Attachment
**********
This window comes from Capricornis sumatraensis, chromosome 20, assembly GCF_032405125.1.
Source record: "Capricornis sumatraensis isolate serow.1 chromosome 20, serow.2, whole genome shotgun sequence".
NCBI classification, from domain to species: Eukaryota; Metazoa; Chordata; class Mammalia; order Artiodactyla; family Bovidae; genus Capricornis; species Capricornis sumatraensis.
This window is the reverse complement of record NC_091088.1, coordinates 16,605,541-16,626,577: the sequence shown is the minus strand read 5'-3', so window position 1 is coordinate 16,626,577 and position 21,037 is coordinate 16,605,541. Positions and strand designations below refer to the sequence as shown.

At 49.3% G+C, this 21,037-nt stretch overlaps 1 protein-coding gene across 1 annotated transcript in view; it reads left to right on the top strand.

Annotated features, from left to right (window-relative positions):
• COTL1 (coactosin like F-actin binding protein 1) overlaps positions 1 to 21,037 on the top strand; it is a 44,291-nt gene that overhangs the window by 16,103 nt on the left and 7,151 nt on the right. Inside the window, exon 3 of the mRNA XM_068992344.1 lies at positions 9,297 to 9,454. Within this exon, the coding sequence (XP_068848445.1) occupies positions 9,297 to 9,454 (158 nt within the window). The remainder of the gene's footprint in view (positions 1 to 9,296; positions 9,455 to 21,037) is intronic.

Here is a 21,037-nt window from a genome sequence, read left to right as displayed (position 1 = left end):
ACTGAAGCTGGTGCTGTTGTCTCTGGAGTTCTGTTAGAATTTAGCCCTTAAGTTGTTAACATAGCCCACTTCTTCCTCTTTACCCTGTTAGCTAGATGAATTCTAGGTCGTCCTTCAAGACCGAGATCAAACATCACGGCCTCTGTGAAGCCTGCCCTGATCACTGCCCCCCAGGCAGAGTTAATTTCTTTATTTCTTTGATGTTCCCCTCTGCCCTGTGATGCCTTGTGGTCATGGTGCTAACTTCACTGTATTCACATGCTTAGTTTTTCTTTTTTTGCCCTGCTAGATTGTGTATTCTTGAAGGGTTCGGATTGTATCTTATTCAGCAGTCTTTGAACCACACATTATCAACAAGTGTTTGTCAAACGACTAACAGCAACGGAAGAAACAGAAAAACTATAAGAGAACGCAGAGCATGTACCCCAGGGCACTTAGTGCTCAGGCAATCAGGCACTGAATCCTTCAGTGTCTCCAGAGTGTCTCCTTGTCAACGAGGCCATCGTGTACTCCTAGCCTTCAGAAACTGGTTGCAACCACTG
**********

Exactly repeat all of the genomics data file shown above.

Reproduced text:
This window comes from Capricornis sumatraensis, chromosome 20, assembly GCF_032405125.1.
Source record: "Capricornis sumatraensis isolate serow.1 chromosome 20, serow.2, whole genome shotgun sequence".
NCBI classification, from domain to species: Eukaryota; Metazoa; Chordata; class Mammalia; order Artiodactyla; family Bovidae; genus Capricornis; species Capricornis sumatraensis.
This window is the reverse complement of record NC_091088.1, coordinates 16,605,541-16,626,577: the sequence shown is the minus strand read 5'-3', so window position 1 is coordinate 16,626,577 and position 21,037 is coordinate 16,605,541. Positions and strand designations below refer to the sequence as shown.

At 49.3% G+C, this 21,037-nt stretch overlaps 1 protein-coding gene across 1 annotated transcript in view; it reads left to right on the top strand.

Annotated features, from left to right (window-relative positions):
• COTL1 (coactosin like F-actin binding protein 1) overlaps positions 1 to 21,037 on the top strand; it is a 44,291-nt gene that overhangs the window by 16,103 nt on the left and 7,151 nt on the right. Inside the window, exon 3 of the mRNA XM_068992344.1 lies at positions 9,297 to 9,454. Within this exon, the coding sequence (XP_068848445.1) occupies positions 9,297 to 9,454 (158 nt within the window). The remainder of the gene's footprint in view (positions 1 to 9,296; positions 9,455 to 21,037) is intronic.

Here is a 21,037-nt window from a genome sequence, read left to right as displayed (position 1 = left end):
ACTGAAGCTGGTGCTGTTGTCTCTGGAGTTCTGTTAGAATTTAGCCCTTAAGTTGTTAACATAGCCCACTTCTTCCTCTTTACCCTGTTAGCTAGATGAATTCTAGGTCGTCCTTCAAGACCGAGATCAAACATCACGGCCTCTGTGAAGCCTGCCCTGATCACTGCCCCCCAGGCAGAGTTAATTTCTTTATTTCTTTGATGTTCCCCTCTGCCCTGTGATGCCTTGTGGTCATGGTGCTAACTTCACTGTATTCACATGCTTAGTTTTTCTTTTTTTGCCCTGCTAGATTGTGTATTCTTGAAGGGTTCGGATTGTATCTTATTCAGCAGTCTTTGAACCACACATTATCAACAAGTGTTTGTCAAACGACTAACAGCAACGGAAGAAACAGAAAAACTATAAGAGAACGCAGAGCATGTACCCCAGGGCACTTAGTGCTCAGGCAATCAGGCACTGAATCCTTCAGTGTCTCCAGAGTGTCTCCTTGTCAACGAGGCCATCGTGTACTCCTAGCCTTCAGAAACTGGTTGCAACCACTG